Vester Flanagan's Family Apologizes for On-Air Killings

Vester Flanagan's Family Apologizes for On-Air Killings

Friends remember him as shy, honest, loving. Former co-workers tell different story.

Published August 27, 2015

The family of Vester Lee Flanagan II has apologized for the killings of two on-air personalities at WDBJ television station in Roanoke, Va. 

“It is with heavy hearts and deep sadness we express our deepest condolences to the families of Alison Parker and Adam Ward,” Amber Bowen, a representative for Flanagan’s family, said in a statement. “We are praying for the recovery of Vicki Gardner (the third shooting victim). Our thoughts and prayers at this time are with the victims' families and the WDBJ television station family.”

Flanagan, who used the name Bryce Williams when he was on air, was a former employee at WDBJ who was fired in 2013. On Wednesday morning, reporter Alison Parker, 24, and cameraman Adam Ward, 24, were killed while taping a live interview. A third victim, Vicki Gardner, is recovering from a gunshot wound in her back.

After the shootings, he posted a video on social media and sent out a series of tweets to confirm his involvement. He shot himself after the incident and police pursued him before his car ran off the road. He died later Wednesday in the hospital.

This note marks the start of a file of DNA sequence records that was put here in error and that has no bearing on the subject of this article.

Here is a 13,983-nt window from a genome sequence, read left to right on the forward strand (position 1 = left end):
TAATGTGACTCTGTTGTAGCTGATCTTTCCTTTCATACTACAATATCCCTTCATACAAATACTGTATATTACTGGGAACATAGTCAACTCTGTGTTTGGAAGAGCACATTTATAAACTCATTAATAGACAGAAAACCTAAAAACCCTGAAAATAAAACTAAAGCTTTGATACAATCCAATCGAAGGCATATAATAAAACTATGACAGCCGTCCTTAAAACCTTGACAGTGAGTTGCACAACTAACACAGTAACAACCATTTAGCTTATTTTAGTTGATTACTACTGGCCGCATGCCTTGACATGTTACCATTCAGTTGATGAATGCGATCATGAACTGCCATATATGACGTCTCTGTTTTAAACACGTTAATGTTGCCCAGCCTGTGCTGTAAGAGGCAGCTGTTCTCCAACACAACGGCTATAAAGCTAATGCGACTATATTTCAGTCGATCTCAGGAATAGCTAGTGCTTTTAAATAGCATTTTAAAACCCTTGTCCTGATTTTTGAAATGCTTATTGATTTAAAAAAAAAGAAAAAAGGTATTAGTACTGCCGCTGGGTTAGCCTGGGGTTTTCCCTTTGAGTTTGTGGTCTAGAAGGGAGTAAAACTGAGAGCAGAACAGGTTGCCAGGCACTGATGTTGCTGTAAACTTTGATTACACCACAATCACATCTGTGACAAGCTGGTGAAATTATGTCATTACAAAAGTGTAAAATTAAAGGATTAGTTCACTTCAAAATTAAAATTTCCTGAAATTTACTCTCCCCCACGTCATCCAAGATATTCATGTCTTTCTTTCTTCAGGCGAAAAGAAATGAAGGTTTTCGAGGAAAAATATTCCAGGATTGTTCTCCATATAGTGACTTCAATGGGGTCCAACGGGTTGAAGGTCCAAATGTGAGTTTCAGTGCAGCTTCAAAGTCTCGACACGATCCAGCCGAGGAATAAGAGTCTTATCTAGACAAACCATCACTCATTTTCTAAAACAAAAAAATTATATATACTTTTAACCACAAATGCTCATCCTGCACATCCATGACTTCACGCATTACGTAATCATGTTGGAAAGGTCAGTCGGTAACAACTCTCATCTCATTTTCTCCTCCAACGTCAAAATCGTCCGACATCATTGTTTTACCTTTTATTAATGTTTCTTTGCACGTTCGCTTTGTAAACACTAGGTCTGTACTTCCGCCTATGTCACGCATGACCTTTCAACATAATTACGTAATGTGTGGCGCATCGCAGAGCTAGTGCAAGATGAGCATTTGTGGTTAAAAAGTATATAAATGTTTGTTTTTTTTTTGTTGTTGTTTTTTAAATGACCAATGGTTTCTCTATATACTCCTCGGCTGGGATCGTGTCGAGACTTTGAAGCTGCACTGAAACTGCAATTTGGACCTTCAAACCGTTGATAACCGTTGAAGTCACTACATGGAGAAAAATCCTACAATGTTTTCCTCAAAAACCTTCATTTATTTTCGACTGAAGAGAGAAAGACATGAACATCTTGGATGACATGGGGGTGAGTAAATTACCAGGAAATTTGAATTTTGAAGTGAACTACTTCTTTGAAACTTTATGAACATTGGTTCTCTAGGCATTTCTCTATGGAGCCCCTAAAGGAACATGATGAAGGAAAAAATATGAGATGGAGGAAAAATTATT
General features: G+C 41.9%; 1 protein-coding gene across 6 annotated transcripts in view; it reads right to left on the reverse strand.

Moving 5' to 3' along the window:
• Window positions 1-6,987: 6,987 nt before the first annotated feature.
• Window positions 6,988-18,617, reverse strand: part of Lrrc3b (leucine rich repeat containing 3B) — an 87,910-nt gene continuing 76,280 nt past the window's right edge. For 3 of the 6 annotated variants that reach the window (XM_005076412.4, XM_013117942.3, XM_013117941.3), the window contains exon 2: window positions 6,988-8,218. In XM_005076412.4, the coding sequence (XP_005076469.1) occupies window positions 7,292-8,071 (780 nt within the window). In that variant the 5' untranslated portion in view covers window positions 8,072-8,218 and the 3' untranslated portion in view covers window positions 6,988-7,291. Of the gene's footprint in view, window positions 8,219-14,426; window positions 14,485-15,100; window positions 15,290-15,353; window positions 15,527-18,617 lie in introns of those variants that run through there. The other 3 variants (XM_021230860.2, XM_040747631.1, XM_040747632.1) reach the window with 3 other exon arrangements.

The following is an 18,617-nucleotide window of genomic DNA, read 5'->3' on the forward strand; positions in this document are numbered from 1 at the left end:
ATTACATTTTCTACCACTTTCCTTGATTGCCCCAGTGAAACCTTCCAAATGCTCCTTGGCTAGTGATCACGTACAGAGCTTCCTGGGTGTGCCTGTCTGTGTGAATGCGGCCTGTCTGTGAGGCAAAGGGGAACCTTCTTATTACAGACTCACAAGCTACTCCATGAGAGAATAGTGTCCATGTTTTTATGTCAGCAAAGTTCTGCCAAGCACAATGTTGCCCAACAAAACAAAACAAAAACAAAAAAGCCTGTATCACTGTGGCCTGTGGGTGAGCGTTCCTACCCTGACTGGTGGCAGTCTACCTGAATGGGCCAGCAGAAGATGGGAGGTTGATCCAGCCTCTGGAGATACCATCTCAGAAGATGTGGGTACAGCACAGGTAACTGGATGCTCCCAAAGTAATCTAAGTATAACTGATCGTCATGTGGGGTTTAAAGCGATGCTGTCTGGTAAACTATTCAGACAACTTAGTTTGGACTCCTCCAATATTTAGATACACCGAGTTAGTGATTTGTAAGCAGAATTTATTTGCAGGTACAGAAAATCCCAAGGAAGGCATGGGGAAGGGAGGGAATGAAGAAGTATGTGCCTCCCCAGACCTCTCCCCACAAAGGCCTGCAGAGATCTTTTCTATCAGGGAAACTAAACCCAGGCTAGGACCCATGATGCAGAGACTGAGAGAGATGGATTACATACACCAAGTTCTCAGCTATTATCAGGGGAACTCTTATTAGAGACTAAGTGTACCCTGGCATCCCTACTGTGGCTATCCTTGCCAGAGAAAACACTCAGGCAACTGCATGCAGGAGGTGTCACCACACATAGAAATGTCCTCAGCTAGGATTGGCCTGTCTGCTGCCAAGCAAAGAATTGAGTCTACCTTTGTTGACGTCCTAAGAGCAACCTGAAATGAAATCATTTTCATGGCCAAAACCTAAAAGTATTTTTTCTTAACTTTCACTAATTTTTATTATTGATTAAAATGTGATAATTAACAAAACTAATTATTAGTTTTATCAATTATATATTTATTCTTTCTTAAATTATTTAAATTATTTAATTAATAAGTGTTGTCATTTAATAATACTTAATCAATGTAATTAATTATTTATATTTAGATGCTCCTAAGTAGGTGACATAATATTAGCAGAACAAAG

"I've been a human powder keg for a while...just waiting to go BOOM!!!" Flanagan wrote in 23-page letter to ABC News soon after the shooting. He also revealed that he was criticized for being a gay, Black man. Flanagan wrote that he killed the reporters in response to the mass shooting at Emanuel AME Church in Charleston, S.C.

Several of his former coworkers have spoken out against him and have characterized him as angry, off-kilter and bizarre. Dan Dennison, the station’s former news director, said he had a “long series of complaints against co-workers nearly from the beginning of employment at the TV station.” Flanagan was escorted out of the building by police because he refused to leave, according to AP.

Others remember him a different way. ABC News talked to his junior prom date, Lorah Joe of Burbank, Calif., who remembered him as a “shy gentleman.”

"It almost feels a bit numbing because you don't think this would ever happen," she said.

“I never seen it coming,” said Dwayne Barker, 53, who lives near the home of Flanagan’s late mother. “He was very educated. For some reason he snapped.”

Virgil Barker grew up on the same street as Flanagan in Oakland, Calif., as a child.

"I know you want to hear that he was a monster, but he was the complete opposite," Barker said. "He was very, very loving."

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(Photo: WDBJ-TV via AP)

Written by BET-Staff

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